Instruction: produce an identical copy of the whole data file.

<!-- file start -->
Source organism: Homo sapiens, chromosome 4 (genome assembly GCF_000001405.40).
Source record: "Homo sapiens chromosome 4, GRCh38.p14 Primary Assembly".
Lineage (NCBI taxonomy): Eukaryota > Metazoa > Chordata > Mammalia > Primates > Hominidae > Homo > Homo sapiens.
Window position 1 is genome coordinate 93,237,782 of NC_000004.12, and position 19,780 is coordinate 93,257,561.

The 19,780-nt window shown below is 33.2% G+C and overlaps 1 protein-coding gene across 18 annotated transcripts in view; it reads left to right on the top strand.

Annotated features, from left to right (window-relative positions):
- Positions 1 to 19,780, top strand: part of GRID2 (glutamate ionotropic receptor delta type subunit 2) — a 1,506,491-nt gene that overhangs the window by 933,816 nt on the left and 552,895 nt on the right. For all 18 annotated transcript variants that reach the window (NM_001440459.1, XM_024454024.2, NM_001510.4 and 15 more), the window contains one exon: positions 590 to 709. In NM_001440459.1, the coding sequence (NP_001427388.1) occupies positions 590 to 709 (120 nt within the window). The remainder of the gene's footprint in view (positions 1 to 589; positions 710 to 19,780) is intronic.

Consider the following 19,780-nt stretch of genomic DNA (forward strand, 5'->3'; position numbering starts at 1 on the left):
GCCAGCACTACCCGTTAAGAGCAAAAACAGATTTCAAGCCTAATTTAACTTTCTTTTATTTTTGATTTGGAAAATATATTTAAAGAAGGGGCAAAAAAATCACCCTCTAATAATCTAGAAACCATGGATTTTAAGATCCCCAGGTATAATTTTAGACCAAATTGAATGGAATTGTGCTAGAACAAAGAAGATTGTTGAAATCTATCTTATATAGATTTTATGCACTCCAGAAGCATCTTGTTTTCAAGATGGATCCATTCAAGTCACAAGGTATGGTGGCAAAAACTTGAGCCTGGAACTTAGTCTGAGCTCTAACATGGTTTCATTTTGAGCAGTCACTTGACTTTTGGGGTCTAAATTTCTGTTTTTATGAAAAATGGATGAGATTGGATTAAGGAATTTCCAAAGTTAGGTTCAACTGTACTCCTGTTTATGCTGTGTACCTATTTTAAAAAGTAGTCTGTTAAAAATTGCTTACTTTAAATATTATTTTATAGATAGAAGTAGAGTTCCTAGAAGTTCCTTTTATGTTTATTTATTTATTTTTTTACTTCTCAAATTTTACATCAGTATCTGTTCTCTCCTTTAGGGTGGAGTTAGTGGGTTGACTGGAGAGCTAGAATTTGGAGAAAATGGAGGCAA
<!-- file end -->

Source organism: Homo sapiens, chromosome 4 (genome assembly GCF_000001405.40).
Source record: "Homo sapiens chromosome 4, GRCh38.p14 Primary Assembly".
Lineage (NCBI taxonomy): Eukaryota > Metazoa > Chordata > Mammalia > Primates > Hominidae > Homo > Homo sapiens.
Window position 1 is genome coordinate 93,237,782 of NC_000004.12, and position 19,780 is coordinate 93,257,561.

The 19,780-nt window shown below is 33.2% G+C and overlaps 1 protein-coding gene across 18 annotated transcripts in view; it reads left to right on the top strand.

Annotated features, from left to right (window-relative positions):
- Positions 1 to 19,780, top strand: part of GRID2 (glutamate ionotropic receptor delta type subunit 2) — a 1,506,491-nt gene that overhangs the window by 933,816 nt on the left and 552,895 nt on the right. For all 18 annotated transcript variants that reach the window (NM_001440459.1, XM_024454024.2, NM_001510.4 and 15 more), the window contains one exon: positions 590 to 709. In NM_001440459.1, the coding sequence (NP_001427388.1) occupies positions 590 to 709 (120 nt within the window). The remainder of the gene's footprint in view (positions 1 to 589; positions 710 to 19,780) is intronic.

Consider the following 19,780-nt stretch of genomic DNA (forward strand, 5'->3'; position numbering starts at 1 on the left):
GCCAGCACTACCCGTTAAGAGCAAAAACAGATTTCAAGCCTAATTTAACTTTCTTTTATTTTTGATTTGGAAAATATATTTAAAGAAGGGGCAAAAAAATCACCCTCTAATAATCTAGAAACCATGGATTTTAAGATCCCCAGGTATAATTTTAGACCAAATTGAATGGAATTGTGCTAGAACAAAGAAGATTGTTGAAATCTATCTTATATAGATTTTATGCACTCCAGAAGCATCTTGTTTTCAAGATGGATCCATTCAAGTCACAAGGTATGGTGGCAAAAACTTGAGCCTGGAACTTAGTCTGAGCTCTAACATGGTTTCATTTTGAGCAGTCACTTGACTTTTGGGGTCTAAATTTCTGTTTTTATGAAAAATGGATGAGATTGGATTAAGGAATTTCCAAAGTTAGGTTCAACTGTACTCCTGTTTATGCTGTGTACCTATTTTAAAAAGTAGTCTGTTAAAAATTGCTTACTTTAAATATTATTTTATAGATAGAAGTAGAGTTCCTAGAAGTTCCTTTTATGTTTATTTATTTATTTTTTTACTTCTCAAATTTTACATCAGTATCTGTTCTCTCCTTTAGGGTGGAGTTAGTGGGTTGACTGGAGAGCTAGAATTTGGAGAAAATGGAGGCAA